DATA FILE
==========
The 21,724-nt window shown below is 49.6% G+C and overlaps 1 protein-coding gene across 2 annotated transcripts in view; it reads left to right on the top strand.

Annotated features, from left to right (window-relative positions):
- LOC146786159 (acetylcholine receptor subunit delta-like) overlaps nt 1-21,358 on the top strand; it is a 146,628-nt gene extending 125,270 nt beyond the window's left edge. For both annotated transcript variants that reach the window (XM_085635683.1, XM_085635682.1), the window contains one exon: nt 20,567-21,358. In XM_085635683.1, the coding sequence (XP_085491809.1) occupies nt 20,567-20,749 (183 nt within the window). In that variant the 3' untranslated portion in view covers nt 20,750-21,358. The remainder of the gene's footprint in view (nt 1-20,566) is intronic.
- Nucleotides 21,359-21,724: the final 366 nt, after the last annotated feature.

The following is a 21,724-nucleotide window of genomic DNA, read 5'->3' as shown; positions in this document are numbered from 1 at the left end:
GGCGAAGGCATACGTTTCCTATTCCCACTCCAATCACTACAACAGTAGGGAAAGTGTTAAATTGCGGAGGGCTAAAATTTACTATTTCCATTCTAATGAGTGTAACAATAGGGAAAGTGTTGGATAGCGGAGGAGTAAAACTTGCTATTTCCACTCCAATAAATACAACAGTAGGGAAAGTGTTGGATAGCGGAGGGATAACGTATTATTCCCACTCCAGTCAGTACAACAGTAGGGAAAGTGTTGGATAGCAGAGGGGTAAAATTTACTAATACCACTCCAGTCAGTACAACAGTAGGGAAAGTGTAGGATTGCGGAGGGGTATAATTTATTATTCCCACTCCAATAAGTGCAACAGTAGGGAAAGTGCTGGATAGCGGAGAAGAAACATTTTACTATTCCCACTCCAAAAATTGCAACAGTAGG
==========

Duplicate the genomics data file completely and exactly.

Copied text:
The 21,724-nt window shown below is 49.6% G+C and overlaps 1 protein-coding gene across 2 annotated transcripts in view; it reads left to right on the top strand.

Annotated features, from left to right (window-relative positions):
- LOC146786159 (acetylcholine receptor subunit delta-like) overlaps nt 1-21,358 on the top strand; it is a 146,628-nt gene extending 125,270 nt beyond the window's left edge. For both annotated transcript variants that reach the window (XM_085635683.1, XM_085635682.1), the window contains one exon: nt 20,567-21,358. In XM_085635683.1, the coding sequence (XP_085491809.1) occupies nt 20,567-20,749 (183 nt within the window). In that variant the 3' untranslated portion in view covers nt 20,750-21,358. The remainder of the gene's footprint in view (nt 1-20,566) is intronic.
- Nucleotides 21,359-21,724: the final 366 nt, after the last annotated feature.

The following is a 21,724-nucleotide window of genomic DNA, read 5'->3' as shown; positions in this document are numbered from 1 at the left end:
GGCGAAGGCATACGTTTCCTATTCCCACTCCAATCACTACAACAGTAGGGAAAGTGTTAAATTGCGGAGGGCTAAAATTTACTATTTCCATTCTAATGAGTGTAACAATAGGGAAAGTGTTGGATAGCGGAGGAGTAAAACTTGCTATTTCCACTCCAATAAATACAACAGTAGGGAAAGTGTTGGATAGCGGAGGGATAACGTATTATTCCCACTCCAGTCAGTACAACAGTAGGGAAAGTGTTGGATAGCAGAGGGGTAAAATTTACTAATACCACTCCAGTCAGTACAACAGTAGGGAAAGTGTAGGATTGCGGAGGGGTATAATTTATTATTCCCACTCCAATAAGTGCAACAGTAGGGAAAGTGCTGGATAGCGGAGAAGAAACATTTTACTATTCCCACTCCAAAAATTGCAACAGTAGG